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Building Conservatories

By: Chris Hogan MSc - Updated: 21 Mar 2012 | comments*Discuss
 
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The explosion in popularity of the conservatory as a house extension since the 1990s has come about as a result of three factors. The first is that double-glazing technology improved so that companies were able to offer cheap and good-looking extensions at the fraction of the price of a brick built one.

Linking the Garden to the House

The second was popularity of gardening programs that promoted the idea of the garden as an extra 'room' of the house. A conservatory can bridge the gap between the garden and the home, and can be particularly useful in the United Kingdom, where the weather often gets in the way of enjoying the garden.

Building Control

The final one is that conservatories are exempt from building control regulations, as long as they are within a certain size and separated from the rest of the house by doors. It's not often realised that these doors have to be external quality doors, not more flimsy internal doors, so many current conservatory installations are not strictly legal.

If you want to integrate the conservatory with house and not have these doors, then building regulation approval will need to be sought. This is not in itself a particularly onerous task, it's just that conservatory companies prefer not to do it as it makes the whole project simpler and quicker, hence more profitable.

Decision Making

There is a bewildering choice of conservatories from numerous companies on the market but the choices essentially boil down to seven areas:
  • Choice of material, wood or PVCu
  • Glass or plastic glazing
  • Full height glass or a dwarf wall
  • Colour and style
  • Size and shape
  • Installed or DIY
  • Price
As a frame material, wood is more expensive than PVCu and requires more looking after, but for some houses it would be a crime to fit a plastic conservatory. Plastic glazing can' be used on the side of the conservatory as it won’t pass safety restrictions but it is allowed on the roof and is cheaper than glass, but discolours quickly. These two choices really come down to how much you want to spend and how important the look is.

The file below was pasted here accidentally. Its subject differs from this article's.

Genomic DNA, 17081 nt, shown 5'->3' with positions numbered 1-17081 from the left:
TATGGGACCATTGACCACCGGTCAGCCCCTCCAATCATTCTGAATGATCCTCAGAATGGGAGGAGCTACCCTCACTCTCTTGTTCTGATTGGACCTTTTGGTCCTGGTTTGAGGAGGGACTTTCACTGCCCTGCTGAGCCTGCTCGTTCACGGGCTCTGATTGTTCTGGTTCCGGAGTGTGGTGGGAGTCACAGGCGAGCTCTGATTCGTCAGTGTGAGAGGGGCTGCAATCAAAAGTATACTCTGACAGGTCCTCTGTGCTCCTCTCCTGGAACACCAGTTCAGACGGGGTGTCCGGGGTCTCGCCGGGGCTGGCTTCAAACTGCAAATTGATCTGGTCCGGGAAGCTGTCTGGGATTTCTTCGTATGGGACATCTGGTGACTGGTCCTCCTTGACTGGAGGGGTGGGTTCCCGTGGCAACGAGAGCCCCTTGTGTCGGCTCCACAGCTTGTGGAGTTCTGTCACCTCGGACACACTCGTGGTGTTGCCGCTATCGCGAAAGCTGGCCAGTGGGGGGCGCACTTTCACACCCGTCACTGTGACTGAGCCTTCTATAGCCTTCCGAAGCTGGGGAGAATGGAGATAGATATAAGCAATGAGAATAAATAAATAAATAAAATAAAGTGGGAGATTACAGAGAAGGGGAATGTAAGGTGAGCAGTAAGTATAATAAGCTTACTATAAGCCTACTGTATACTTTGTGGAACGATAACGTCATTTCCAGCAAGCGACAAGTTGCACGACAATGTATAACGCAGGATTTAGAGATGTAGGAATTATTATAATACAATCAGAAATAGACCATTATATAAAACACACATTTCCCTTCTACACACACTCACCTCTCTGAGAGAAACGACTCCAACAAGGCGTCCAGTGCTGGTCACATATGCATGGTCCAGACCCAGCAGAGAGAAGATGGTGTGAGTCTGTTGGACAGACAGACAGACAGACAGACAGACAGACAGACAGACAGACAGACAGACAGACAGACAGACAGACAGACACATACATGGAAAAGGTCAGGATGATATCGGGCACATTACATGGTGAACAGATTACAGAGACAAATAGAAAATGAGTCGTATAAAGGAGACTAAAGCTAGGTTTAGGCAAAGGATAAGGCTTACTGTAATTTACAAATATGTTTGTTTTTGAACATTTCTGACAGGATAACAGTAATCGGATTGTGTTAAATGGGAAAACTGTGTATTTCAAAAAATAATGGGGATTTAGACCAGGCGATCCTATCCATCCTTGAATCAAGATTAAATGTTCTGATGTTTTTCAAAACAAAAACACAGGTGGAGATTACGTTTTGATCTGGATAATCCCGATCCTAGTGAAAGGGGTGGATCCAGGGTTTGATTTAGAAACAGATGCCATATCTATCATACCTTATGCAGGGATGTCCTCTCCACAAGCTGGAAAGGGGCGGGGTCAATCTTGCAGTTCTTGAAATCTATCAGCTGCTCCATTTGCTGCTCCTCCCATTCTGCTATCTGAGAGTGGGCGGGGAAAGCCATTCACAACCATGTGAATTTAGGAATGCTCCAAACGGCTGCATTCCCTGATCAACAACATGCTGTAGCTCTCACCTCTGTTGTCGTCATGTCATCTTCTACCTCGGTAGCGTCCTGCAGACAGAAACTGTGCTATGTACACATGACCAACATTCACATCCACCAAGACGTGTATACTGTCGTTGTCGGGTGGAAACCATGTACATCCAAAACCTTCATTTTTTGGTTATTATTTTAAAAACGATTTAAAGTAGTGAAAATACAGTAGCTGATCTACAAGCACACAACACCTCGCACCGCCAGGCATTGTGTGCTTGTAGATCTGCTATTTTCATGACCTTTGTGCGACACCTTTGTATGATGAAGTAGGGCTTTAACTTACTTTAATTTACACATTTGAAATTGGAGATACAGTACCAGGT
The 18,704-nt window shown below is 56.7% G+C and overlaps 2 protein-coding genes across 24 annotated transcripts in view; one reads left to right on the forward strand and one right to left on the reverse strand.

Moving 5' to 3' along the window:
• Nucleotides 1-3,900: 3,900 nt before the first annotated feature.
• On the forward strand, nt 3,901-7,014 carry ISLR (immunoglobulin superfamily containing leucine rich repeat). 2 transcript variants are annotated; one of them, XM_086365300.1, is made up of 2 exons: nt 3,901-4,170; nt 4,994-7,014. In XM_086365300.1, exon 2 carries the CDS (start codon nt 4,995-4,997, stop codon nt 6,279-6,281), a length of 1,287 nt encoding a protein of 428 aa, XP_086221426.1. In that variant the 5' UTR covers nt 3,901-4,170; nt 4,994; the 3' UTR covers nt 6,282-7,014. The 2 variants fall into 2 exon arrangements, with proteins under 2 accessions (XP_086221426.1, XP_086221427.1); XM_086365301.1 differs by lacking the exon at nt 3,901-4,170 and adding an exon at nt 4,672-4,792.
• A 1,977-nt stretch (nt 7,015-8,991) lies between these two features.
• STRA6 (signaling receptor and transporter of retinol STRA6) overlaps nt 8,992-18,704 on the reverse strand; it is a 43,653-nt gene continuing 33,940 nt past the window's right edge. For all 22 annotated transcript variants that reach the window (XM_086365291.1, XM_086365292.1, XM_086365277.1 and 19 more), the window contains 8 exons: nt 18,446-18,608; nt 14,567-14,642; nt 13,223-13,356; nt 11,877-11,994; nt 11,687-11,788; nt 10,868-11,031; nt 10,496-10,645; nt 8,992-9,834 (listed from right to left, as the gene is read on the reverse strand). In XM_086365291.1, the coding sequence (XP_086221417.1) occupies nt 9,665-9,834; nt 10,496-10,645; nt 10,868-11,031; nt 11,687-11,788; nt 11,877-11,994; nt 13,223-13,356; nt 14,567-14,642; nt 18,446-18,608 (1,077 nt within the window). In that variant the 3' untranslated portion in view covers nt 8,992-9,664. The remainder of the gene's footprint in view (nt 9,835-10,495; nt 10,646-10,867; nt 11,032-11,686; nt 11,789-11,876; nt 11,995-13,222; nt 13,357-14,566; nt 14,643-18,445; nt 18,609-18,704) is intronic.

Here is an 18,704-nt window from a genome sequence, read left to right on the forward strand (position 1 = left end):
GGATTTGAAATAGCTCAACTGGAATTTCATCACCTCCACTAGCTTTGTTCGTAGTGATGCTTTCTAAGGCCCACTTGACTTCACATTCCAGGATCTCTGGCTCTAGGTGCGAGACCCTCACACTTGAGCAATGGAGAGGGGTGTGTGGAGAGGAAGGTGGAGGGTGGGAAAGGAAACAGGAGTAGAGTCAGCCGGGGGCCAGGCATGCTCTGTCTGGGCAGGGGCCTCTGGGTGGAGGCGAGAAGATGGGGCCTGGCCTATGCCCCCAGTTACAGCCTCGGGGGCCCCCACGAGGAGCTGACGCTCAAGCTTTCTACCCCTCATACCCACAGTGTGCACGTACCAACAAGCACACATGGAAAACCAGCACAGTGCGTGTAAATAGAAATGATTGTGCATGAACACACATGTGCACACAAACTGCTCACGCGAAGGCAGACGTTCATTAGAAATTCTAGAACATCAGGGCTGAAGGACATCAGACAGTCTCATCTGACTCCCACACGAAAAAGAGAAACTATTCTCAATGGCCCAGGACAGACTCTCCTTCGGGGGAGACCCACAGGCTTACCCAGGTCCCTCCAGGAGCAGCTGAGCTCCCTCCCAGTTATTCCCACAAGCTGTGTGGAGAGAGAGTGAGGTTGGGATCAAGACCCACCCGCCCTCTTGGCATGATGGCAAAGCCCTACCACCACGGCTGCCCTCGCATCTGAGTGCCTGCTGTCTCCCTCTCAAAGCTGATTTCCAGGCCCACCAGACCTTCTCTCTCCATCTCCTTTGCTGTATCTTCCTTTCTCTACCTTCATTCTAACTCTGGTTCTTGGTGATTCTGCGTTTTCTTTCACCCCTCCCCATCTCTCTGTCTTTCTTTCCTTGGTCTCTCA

Style and Form

Having a low (dwarf) wall for the lower third of the side of the conservatory again ups the price but may give a more pleasing result as it helps to make the extension seem more a part of the house. As to colour, most conservatories are white or cream, but wooden ones can be painted any colour you like and a few companies now offer a colour range in PVCu, though most can only offer white or a wood-stain effect. If there is a colour that's common in your area, grey-green in the Cotswolds for example, then it may be worth finding a company that can deliver in that colour.

Style choice can be tricky as there is no standard as to what constitutes a 'Victorian' or 'Edwardian' style; these are purely labels applied at the whim of the manufacturer. It's best to decide on the style elements that you like, such as ornate ridge details, size and shape of window panes, and then find the model to suit from a manufacturer that seems to be of the right quality.

The shape of a conservatory may be forced upon you buy the arrangement of your house and garden but if you have some scope for choice, the more complex the roof is, the more expensive the conservatory will be. So the cheapest will a 'lean-to' rectangular room and the most expensive one that has a lantern roof, a couple of corners, and curved bays.

Installed or DIY

Whether to install the conservatory yourself o have it fitted really depends on how well you think you can do the work and whether or not the supplier will allow it. Many conservatory manufacturers will only install themselves as they make more of a profit and can control build quality. DIY conservatories, particularly the ones offered by the DIY stores, tend to be cheap and very low quality. Certainly if you want a bespoke wooden conservatory you are unlikely to find a manufacturer who will sell it to you for a DIY installation.

Price

Finally, the price is a major factor. A DIY conservatory can be bought for as little as £2000, but if you go the whole hog it is just as easy to spend £30,000 for one that covers the same area. And it's not just the conservatory and installation costs, there are costs associated with getting lights, power sockets and heating in, not to mention flooring and curtains or blinds. So do the research, decide how much you are prepared to afford and what you priorities are, then make your choice.

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